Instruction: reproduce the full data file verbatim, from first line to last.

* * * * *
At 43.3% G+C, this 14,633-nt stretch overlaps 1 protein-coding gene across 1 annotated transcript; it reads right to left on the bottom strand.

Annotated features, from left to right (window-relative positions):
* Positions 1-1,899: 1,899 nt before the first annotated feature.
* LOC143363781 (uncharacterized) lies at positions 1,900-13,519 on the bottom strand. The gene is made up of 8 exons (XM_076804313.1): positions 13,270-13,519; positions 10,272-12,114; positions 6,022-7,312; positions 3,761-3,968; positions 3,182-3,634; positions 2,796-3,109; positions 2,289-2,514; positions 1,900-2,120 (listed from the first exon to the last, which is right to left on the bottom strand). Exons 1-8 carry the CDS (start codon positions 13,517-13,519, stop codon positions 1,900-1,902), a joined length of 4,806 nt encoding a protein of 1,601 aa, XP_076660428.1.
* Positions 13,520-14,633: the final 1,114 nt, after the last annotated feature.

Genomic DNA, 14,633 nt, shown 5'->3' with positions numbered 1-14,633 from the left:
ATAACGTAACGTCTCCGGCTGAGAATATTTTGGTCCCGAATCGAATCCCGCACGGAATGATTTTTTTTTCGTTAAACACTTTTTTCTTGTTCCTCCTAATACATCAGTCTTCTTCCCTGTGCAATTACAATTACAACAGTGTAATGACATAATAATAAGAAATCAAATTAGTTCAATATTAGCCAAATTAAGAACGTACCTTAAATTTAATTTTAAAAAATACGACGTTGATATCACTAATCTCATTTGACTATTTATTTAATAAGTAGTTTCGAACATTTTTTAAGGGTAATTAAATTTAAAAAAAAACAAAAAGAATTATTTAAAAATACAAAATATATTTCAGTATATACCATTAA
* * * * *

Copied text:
At 43.3% G+C, this 14,633-nt stretch overlaps 1 protein-coding gene across 1 annotated transcript; it reads right to left on the bottom strand.

Annotated features, from left to right (window-relative positions):
* Positions 1-1,899: 1,899 nt before the first annotated feature.
* LOC143363781 (uncharacterized) lies at positions 1,900-13,519 on the bottom strand. The gene is made up of 8 exons (XM_076804313.1): positions 13,270-13,519; positions 10,272-12,114; positions 6,022-7,312; positions 3,761-3,968; positions 3,182-3,634; positions 2,796-3,109; positions 2,289-2,514; positions 1,900-2,120 (listed from the first exon to the last, which is right to left on the bottom strand). Exons 1-8 carry the CDS (start codon positions 13,517-13,519, stop codon positions 1,900-1,902), a joined length of 4,806 nt encoding a protein of 1,601 aa, XP_076660428.1.
* Positions 13,520-14,633: the final 1,114 nt, after the last annotated feature.

Genomic DNA, 14,633 nt, shown 5'->3' with positions numbered 1-14,633 from the left:
ATAACGTAACGTCTCCGGCTGAGAATATTTTGGTCCCGAATCGAATCCCGCACGGAATGATTTTTTTTTCGTTAAACACTTTTTTCTTGTTCCTCCTAATACATCAGTCTTCTTCCCTGTGCAATTACAATTACAACAGTGTAATGACATAATAATAAGAAATCAAATTAGTTCAATATTAGCCAAATTAAGAACGTACCTTAAATTTAATTTTAAAAAATACGACGTTGATATCACTAATCTCATTTGACTATTTATTTAATAAGTAGTTTCGAACATTTTTTAAGGGTAATTAAATTTAAAAAAAAACAAAAAGAATTATTTAAAAATACAAAATATATTTCAGTATATACCATTAA